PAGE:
In my parent's greenhouse checking out the tomato seedlings

In a greenhouse checking out the tomato seedlings

Kenya is a huge country with diverse geographical regions but despite the many regions, only one is referred to as the country’s bread basket. Kitale is the country’s bread basket and this is also my home. This is where I was born and bred – in a small village on the slopes of Mt. Elgon. This region is known as the country’s food basket not because it is the only place where farming is done but rather where the country’s staple food (maize) is cultivated.
Being a daughter of this land I knew nothing but farming as a source of livelihood. I grew up watching my parents and siblings toil on the farm and I knew I was destined to join them. Yes, I knew I would too become a farmer but I wanted to do it differently. I wanted to become a farmer with my own land and grow vegetables, grow flowers and sell them to Europe in exchange for Euros. This was my dream, a dream that was planted and cultivated in me by my granny who told me that if I did that I would earn enough to take her to the city. She had always wanted to go to the city, a privilege she hadn’t had unlike her husband (grandpa) who had travelled the world in the World War II fighting for the British. So I wanted to help my granny reach to the city.
It was in school where my dream plummeted like a shiny coin dropped in a dark well. Here, what I loved and looked forward to doing as a career was perceived as a punishment. The noisemakers, bullies, poor performers, absentees and other petty offenders in the school context were made to work on the school farm as the rest of us studied. As a small girl from the farm I thought of it as a motivation and I‘d do anything to be allowed to work on the school farm. However, with time I knew it for what it really was – a punishment. I started giving it the contempt it deserved and avoided anything that would make me work on the farm. Outside school were not any better for those aspiring to be farmers. They had to overcome a myriad of challenges in the sector. Besides inadequate financial resources, ladies are victims of discrimination and prejudice from their male counterparts who believe that land ownership is a reserve of men.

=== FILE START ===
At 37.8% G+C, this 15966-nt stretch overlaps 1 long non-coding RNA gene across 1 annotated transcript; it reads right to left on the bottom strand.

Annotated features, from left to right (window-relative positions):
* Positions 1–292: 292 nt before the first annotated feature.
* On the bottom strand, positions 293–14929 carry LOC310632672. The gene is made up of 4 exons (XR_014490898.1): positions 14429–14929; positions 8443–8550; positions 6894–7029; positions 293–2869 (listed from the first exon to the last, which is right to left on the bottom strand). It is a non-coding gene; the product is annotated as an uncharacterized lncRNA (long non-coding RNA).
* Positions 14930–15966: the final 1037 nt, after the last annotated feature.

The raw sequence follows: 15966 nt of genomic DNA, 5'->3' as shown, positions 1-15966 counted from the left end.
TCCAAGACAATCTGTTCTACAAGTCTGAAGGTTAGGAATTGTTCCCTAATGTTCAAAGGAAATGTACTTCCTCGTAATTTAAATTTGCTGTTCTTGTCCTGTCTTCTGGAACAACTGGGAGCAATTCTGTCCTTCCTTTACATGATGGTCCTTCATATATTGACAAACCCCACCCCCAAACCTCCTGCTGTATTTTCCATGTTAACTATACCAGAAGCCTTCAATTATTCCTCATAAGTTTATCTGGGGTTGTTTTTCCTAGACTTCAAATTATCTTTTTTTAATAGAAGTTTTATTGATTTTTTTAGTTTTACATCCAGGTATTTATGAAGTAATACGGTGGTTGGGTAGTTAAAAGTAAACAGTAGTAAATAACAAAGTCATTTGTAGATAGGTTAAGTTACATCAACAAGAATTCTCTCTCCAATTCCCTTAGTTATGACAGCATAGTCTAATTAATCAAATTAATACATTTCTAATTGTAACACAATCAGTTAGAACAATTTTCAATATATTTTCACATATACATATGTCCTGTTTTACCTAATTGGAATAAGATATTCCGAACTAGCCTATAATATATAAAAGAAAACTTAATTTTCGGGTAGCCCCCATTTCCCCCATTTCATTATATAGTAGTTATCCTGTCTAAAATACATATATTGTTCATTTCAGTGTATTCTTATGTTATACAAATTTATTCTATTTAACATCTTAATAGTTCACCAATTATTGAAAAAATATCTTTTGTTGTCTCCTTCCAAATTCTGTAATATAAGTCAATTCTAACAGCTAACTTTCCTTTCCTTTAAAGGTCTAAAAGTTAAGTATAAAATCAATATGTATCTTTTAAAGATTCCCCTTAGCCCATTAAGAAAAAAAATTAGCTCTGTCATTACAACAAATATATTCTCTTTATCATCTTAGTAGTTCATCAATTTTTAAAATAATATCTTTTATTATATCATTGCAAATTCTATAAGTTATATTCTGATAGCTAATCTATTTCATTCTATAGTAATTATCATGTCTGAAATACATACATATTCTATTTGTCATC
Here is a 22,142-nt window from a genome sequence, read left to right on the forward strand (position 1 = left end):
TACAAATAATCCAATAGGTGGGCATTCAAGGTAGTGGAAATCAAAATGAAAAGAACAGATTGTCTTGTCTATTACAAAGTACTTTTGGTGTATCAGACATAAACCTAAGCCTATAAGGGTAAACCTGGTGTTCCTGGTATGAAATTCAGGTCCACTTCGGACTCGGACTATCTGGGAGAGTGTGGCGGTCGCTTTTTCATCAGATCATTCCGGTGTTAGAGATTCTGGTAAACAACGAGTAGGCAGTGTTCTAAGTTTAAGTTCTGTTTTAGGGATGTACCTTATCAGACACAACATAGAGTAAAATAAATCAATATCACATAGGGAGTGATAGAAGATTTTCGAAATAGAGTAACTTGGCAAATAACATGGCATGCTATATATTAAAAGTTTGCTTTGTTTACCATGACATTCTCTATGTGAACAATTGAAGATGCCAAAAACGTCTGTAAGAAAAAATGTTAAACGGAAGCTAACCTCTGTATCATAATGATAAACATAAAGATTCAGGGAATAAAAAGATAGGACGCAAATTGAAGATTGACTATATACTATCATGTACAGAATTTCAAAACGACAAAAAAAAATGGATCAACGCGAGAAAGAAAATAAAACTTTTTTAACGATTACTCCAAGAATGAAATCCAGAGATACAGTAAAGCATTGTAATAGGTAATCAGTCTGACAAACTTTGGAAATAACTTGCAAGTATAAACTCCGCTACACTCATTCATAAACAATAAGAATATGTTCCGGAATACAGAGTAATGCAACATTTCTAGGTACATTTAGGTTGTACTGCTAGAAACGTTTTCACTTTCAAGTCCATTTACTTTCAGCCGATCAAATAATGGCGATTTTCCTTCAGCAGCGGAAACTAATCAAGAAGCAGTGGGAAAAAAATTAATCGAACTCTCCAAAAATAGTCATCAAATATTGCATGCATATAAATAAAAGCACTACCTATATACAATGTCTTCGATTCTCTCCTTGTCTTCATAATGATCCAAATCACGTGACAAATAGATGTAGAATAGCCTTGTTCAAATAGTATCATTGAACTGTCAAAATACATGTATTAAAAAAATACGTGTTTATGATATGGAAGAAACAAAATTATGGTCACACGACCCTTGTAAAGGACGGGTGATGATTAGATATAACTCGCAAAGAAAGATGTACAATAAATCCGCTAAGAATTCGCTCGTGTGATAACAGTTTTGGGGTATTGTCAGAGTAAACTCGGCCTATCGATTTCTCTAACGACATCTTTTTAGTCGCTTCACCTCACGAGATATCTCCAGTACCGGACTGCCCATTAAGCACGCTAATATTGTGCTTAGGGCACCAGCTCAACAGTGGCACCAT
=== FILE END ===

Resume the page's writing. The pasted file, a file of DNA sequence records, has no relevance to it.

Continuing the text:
In secondary school, I schooled with city kids who mistook cows for buffaloes, goats for gazelles and thought vegetables grew in supermarkets. Being informed on these matters than my fellow students from the city made me proud of my agricultural background and so my dream was revived. I was back on course to become the successful farmer I had always dreamt of. I finished my secondary school education and enrolled for a bachelor’s degree in International Relations and Diplomacy but I still harbor my ambition of becoming a farmer. I have initiated a chicken rearing project which is my flagship project. Starting at five chickens in March, the number has steadily increased to thirteen, of which some of them are laying while others have already hatched chicks.
I have a dairy cow that produces milk which I have allowed my granny to milk and sell. I have also rented a one acre piece of land on the outskirts of Nairobi which I intent to use as a platform to scale the heights of agriculture. My plans are grand and I just started.

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